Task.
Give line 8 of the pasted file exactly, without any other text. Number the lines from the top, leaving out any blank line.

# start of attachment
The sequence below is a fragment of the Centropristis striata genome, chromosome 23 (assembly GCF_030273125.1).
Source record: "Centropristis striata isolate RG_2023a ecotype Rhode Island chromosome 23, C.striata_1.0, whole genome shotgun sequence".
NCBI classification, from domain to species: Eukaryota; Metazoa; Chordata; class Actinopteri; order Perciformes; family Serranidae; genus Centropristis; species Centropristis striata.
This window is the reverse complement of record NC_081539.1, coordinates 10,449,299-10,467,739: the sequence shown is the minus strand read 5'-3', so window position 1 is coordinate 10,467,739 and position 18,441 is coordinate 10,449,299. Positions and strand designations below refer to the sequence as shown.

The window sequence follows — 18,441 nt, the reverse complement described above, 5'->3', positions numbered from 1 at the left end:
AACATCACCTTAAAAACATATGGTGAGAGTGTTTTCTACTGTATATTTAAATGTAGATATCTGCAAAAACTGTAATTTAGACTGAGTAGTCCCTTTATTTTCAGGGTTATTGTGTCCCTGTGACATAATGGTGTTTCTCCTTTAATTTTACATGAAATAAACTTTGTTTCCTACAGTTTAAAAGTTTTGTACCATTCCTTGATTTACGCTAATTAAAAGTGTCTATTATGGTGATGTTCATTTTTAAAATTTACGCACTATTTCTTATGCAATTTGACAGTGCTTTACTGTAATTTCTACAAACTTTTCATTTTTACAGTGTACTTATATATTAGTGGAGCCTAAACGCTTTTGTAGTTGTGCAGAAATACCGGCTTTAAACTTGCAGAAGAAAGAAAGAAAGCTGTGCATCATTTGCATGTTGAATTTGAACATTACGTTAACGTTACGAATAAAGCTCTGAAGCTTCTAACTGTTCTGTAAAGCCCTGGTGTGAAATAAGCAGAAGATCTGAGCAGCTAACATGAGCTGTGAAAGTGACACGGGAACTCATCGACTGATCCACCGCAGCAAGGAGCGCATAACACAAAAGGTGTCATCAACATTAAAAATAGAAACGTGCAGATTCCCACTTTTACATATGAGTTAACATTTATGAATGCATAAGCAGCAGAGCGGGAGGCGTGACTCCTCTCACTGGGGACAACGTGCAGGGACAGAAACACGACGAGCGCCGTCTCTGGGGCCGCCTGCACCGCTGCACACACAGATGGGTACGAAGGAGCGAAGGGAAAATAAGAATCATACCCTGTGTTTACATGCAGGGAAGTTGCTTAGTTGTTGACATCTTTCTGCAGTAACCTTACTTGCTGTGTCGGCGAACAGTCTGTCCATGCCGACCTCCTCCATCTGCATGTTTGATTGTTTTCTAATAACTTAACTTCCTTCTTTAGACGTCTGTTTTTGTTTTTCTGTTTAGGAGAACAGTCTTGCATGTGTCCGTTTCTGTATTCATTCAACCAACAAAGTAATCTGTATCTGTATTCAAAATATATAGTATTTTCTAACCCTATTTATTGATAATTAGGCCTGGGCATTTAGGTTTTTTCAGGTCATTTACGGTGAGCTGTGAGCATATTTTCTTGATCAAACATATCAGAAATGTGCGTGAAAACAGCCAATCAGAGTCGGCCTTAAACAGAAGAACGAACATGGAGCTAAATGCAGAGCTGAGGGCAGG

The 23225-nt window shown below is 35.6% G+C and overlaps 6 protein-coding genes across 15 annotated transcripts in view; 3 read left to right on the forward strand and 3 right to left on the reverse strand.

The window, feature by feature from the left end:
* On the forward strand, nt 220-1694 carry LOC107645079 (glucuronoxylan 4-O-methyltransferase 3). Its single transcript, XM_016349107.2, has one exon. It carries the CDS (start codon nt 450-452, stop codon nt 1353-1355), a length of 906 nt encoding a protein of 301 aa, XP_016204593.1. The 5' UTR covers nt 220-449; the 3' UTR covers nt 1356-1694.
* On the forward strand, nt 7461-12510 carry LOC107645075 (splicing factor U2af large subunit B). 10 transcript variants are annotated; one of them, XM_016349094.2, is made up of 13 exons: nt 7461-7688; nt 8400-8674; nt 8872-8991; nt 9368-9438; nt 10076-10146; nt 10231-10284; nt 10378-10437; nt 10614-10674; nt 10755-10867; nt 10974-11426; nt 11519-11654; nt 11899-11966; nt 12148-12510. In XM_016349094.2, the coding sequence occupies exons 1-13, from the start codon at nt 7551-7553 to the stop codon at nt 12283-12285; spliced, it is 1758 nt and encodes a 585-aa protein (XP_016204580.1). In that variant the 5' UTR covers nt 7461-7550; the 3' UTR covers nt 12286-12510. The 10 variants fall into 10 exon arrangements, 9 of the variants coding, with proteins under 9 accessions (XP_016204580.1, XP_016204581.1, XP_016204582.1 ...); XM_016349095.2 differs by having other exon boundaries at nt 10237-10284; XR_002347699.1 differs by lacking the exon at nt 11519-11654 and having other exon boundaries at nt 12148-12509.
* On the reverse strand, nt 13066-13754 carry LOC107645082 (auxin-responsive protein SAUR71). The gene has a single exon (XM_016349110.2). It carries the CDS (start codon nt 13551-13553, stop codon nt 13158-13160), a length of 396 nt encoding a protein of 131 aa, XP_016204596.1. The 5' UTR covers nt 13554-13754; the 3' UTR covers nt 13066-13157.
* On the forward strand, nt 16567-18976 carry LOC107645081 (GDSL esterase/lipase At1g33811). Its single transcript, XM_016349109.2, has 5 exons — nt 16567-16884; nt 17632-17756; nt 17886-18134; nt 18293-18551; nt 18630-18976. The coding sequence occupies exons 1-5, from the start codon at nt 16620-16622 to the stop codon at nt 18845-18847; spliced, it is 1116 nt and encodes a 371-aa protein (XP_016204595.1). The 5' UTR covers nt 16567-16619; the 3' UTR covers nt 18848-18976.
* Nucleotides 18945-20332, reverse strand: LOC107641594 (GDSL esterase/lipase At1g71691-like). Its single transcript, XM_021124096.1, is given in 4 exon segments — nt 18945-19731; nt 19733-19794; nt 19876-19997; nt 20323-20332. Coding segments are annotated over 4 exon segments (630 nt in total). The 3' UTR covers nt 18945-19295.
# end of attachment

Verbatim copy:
The window, feature by feature from the left end: